Thousands of stranded passengers and motorists were evacuated by army and rescue teams early Tuesday after a snowstorm hit the Greek capital Athens, sowing chaos.

Some 3,000 to 3,500 people were rescued starting late Monday night, while dozens still remain trapped on Attica’s biggest ring road. An estimated 5,000 people spent hours trapped in their cars.

Some left their vehicles on foot, often with young children, according to social media posts.

Some spent more than 20 hours trapped on Attica’s biggest ring road, and since yesterday the army along with the fire department and police have been supplying stranded people in below-freezing temperatures with blankets, water, and food, authorities said.

Efforts are still taking place to evacuate the remaining passengers and motorists.

On social media, outraged passengers and motorists lashed out at the government and the private firm managing the ring road for not being prepared.

“The company will take a more detailed stance on the decisions and conditions that led to these unprecedented events after the completion of the cars’ rescue operation,” it said in an announcement.

Speaking on Open TV, Aristophanes Papadimitriou, operations manager of the ring road company, said that “any plan we had was almost impossible to carry out with so many trucks and cars in the network.” He said that trucks were banned from entering the road at 2 p.m. on Monday afternoon.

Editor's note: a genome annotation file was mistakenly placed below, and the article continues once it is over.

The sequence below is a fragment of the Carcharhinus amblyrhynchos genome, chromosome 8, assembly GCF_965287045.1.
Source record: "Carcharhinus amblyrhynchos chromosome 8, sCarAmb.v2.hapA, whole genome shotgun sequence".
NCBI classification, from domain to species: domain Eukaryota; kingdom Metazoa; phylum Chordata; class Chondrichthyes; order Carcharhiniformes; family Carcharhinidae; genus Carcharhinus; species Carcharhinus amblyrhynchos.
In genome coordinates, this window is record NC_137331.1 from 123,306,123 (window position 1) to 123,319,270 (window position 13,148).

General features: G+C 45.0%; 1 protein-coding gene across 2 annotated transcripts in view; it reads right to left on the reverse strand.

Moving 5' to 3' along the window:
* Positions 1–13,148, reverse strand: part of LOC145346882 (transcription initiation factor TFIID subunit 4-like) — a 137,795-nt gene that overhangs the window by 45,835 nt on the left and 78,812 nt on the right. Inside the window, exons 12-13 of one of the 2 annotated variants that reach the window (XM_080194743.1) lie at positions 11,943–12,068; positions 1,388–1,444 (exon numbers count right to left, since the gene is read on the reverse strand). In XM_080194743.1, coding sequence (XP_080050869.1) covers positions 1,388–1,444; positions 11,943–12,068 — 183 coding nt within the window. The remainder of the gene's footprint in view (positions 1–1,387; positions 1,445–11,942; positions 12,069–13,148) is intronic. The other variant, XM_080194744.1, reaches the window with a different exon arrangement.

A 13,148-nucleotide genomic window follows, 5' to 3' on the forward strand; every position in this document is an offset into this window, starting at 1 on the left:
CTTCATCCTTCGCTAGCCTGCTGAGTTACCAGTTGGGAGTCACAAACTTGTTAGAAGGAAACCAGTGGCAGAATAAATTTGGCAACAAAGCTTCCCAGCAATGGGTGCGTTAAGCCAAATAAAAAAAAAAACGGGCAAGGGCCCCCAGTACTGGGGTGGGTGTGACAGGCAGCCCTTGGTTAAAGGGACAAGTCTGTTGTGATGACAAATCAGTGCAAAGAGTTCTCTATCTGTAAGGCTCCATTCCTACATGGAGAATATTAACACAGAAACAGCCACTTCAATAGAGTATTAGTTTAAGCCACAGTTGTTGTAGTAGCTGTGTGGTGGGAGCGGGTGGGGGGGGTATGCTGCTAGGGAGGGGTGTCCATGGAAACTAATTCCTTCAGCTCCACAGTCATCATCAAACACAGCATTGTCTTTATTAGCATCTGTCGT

Conditions were difficult to manage and unprecedented, he said, but admitted that “possibly we delayed.”

“We feel uncomfortable and very bad about what happened. We have never had a problem (like this) in 20 years of operation,” he said.

After a meeting with the company, Prime Minister Kyriakos Mitsotakis announced an agreement for €2,000 reimbursement per stranded car.

A severe snowstorm swept across the country on Monday, blanketing the capital and causing traffic chaos, power cuts in several areas, and cancelled classes.

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